Companies are also at risk of experiencing product or service failure, due to technological damages or bad internet connectivity. When the services fail to reach the expectation of its customers, it tends to breed dissatisfaction and damage the brand’s reputation.

4.2 Regulatory compliance risk:

This risk generally refers to the possibility that an organization may fail to comply with their respective laws. This risk covers data protection, privacy and intellectual property right breaches.


5.0 Remedial Approaches to the Challenges Experienced in Fintech.

1. To provide a unified legislation and resolve this overlapping of the numerous regulations assigned to Fintech, a one-stop regulatory framework for fintech providers should be established to streamline processes and prevent bureaucratic tendencies. Focus of the legislation should be on creating a budget friendly and safe environment, not on revenue generation.

A case study could be taken from Europe, who plans to unify the legal framework for Fintech; introducing a legal framework for digital identification, create a new structure allowing the introduction of blockchain technology and crypto assets, all these before the end of 2024.8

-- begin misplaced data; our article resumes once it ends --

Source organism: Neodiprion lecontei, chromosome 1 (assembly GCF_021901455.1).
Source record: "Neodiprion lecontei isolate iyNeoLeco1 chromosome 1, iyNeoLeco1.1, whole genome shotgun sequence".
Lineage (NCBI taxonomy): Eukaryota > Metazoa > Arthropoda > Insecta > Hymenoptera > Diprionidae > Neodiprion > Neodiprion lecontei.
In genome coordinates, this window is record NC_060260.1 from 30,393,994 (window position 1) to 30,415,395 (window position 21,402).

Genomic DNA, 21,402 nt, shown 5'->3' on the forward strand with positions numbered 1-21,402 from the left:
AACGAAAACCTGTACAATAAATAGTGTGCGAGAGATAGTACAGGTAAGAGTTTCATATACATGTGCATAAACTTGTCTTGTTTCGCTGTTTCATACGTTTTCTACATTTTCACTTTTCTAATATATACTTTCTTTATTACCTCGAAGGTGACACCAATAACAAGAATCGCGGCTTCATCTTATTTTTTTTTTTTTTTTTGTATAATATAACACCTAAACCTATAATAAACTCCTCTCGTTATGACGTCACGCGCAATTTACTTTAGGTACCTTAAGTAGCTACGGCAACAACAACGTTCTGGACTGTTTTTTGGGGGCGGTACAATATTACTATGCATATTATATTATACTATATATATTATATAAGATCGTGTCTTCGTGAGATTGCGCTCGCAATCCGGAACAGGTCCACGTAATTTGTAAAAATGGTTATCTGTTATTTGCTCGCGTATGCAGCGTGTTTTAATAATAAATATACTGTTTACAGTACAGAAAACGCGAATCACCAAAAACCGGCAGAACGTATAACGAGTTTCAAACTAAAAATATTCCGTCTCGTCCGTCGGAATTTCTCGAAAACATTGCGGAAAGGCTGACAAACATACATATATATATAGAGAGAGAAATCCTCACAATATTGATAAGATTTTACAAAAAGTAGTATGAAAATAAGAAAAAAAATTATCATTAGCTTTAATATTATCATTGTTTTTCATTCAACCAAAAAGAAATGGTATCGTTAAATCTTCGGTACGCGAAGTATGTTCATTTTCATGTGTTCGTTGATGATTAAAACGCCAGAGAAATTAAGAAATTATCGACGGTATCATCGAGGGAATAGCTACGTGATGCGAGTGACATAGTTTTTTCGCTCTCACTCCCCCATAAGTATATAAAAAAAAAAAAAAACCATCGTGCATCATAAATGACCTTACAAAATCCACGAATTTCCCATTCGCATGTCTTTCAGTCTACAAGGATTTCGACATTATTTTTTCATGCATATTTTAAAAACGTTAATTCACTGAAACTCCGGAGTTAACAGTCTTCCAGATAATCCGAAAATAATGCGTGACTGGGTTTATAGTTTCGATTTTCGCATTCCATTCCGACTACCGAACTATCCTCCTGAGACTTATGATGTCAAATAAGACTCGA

2. Strengthening of cybersecurity regulation and capacity: the cybercrimes act is responsible for ensuring cyber security in Nigeria, however technologies such as address verification systems, interactive voice response terminal, IP address tracking systems, should be ensured as an essential for all Financial technologies before launching.

Skill building programs should also be organized for cyber security personnel’s as new hacking trends are emerging.

3. Improvement of digital infrastructures: In Mexico, statistic show that at least 80 million Mexicans enjoy internet connection. This was achieved through the effort taken by the government to drive Fintech innovation; it has provided a business-friendly environment for investors.

Nigeria has experienced great strides in technological innovation, however mobile network speed is still at its barest minimum. Mobile network is a mandatory requirement for the use of financial technology services.

The government should collaborate with these companies to provide the required digital infrastructures to ensure its smooth operation.

4. Provision of funds: In India, the government took aggressive strides to ensure the growth of fintech. the Central Bank of India set up $60.00 million fund to back up fintech startups.9 Applying this, Funding programs should be organized for startups.

The government should recognize the need to improve the quality of these technologies and provide the necessary funding for their growth. The Security Exchange Commission should encourage investment in local fintech startups by simplifying the process of listing on the capital market.